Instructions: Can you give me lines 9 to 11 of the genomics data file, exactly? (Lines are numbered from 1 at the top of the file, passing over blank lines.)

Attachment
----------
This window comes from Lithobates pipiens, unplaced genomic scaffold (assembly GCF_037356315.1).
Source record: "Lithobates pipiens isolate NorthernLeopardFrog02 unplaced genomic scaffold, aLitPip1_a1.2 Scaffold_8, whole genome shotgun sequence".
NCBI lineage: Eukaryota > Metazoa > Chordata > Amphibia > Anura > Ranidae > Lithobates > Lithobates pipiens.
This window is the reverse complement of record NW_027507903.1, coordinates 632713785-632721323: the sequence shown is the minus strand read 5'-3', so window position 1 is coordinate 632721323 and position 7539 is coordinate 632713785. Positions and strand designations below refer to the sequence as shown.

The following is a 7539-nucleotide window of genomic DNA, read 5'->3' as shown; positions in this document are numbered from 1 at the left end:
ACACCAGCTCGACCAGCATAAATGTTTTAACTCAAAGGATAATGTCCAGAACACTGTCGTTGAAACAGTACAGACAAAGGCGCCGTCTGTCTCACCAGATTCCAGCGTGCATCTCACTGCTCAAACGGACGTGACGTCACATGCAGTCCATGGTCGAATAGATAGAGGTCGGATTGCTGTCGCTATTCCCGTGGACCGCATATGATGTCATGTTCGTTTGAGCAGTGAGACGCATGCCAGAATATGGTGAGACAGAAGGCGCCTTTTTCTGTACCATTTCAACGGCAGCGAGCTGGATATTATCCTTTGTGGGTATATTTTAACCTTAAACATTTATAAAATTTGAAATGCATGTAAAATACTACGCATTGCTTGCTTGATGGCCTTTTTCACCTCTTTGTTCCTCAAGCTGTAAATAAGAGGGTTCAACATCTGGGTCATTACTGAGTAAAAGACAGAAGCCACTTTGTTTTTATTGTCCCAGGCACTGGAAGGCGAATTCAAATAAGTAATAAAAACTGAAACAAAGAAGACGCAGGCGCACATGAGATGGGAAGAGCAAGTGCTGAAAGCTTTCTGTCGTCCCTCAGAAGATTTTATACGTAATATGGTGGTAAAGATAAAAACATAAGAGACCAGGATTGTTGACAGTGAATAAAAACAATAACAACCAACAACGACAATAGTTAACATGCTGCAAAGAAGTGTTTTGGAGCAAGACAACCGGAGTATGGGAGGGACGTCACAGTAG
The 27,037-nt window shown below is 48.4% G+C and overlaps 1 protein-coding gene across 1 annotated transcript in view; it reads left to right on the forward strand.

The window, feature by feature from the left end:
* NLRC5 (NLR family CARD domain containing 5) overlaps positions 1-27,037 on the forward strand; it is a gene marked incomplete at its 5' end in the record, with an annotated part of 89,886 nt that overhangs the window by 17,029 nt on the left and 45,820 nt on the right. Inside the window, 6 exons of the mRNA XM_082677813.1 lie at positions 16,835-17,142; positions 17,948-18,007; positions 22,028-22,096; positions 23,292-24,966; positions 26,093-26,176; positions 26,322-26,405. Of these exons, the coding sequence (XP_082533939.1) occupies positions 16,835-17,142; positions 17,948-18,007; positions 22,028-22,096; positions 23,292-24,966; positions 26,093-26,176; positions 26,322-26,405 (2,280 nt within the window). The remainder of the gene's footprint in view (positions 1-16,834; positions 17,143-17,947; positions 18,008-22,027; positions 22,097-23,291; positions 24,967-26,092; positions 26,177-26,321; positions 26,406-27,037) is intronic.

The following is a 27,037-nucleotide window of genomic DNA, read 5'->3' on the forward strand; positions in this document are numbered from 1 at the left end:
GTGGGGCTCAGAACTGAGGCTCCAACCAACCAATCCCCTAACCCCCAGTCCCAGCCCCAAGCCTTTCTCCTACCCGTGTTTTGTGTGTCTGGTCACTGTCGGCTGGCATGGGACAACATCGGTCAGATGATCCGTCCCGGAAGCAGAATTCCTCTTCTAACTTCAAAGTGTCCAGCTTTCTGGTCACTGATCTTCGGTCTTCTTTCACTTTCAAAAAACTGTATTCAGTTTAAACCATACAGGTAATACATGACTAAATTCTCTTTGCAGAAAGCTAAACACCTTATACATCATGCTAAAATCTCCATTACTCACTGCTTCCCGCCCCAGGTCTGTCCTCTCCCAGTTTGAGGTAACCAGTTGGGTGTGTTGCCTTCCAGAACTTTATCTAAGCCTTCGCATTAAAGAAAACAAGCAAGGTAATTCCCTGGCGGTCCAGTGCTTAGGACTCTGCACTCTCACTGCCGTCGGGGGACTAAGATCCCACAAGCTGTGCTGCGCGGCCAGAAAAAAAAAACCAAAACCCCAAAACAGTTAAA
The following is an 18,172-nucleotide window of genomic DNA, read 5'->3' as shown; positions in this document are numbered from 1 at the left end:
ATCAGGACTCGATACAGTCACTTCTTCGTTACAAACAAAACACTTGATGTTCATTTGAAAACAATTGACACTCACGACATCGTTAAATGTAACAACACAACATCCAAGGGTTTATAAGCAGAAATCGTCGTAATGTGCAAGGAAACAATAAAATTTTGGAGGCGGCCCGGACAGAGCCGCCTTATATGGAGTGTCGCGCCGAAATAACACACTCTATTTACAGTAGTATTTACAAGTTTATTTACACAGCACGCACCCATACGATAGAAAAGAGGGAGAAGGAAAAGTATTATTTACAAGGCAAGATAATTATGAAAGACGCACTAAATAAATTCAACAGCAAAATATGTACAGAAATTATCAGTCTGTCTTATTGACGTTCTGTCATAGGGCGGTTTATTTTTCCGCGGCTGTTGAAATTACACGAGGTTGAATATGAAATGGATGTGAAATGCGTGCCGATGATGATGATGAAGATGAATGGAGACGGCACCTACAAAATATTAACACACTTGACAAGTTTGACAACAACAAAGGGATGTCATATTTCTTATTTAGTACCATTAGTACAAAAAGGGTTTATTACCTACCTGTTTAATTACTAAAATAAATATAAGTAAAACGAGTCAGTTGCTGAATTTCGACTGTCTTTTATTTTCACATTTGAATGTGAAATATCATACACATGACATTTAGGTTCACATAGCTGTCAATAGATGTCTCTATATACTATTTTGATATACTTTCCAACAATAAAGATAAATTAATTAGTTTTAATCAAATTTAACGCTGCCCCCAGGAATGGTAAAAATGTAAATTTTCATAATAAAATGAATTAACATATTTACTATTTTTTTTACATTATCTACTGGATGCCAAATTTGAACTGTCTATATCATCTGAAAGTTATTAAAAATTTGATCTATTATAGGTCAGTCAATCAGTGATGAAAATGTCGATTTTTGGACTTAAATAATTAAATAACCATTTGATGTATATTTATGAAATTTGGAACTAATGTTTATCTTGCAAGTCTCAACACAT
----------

* NLRC5 (NLR family CARD domain containing 5) overlaps positions 1-27,037 on the forward strand; it is a gene marked incomplete at its 5' end in the record, with an annotated part of 89,886 nt that overhangs the window by 17,029 nt on the left and 45,820 nt on the right. Inside the window, 6 exons of the mRNA XM_082677813.1 lie at positions 16,835-17,142; positions 17,948-18,007; positions 22,028-22,096; positions 23,292-24,966; positions 26,093-26,176; positions 26,322-26,405. Of these exons, the coding sequence (XP_082533939.1) occupies positions 16,835-17,142; positions 17,948-18,007; positions 22,028-22,096; positions 23,292-24,966; positions 26,093-26,176; positions 26,322-26,405 (2,280 nt within the window). The remainder of the gene's footprint in view (positions 1-16,834; positions 17,143-17,947; positions 18,008-22,027; positions 22,097-23,291; positions 24,967-26,092; positions 26,177-26,321; positions 26,406-27,037) is intronic.

The following is a 27,037-nucleotide window of genomic DNA, read 5'->3' on the forward strand; positions in this document are numbered from 1 at the left end:
GTGGGGCTCAGAACTGAGGCTCCAACCAACCAATCCCCTAACCCCCAGTCCCAGCCCCAAGCCTTTCTCCTACCCGTGTTTTGTGTGTCTGGTCACTGTCGGCTGGCATGGGACAACATCGGTCAGATGATCCGTCCCGGAAGCAGAATTCCTCTTCTAACTTCAAAGTGTCCAGCTTTCTGGTCACTGATCTTCGGTCTTCTTTCACTTTCAAAAAACTGTATTCAGTTTAAACCATACAGGTAATACATGACTAAATTCTCTTTGCAGAAAGCTAAACACCTTATACATCATGCTAAAATCTCCATTACTCACTGCTTCCCGCCCCAGGTCTGTCCTCTCCCAGTTTGAGGTAACCAGTTGGGTGTGTTGCCTTCCAGAACTTTATCTAAGCCTTCGCATTAAAGAAAACAAGCAAGGTAATTCCCTGGCGGTCCAGTGCTTAGGACTCTGCACTCTCACTGCCGTCGGGGGACTAAGATCCCACAAGCTGTGCTGCGCGGCCAGAAAAAAAAAACCAAAACCCCAAAACAGTTAAA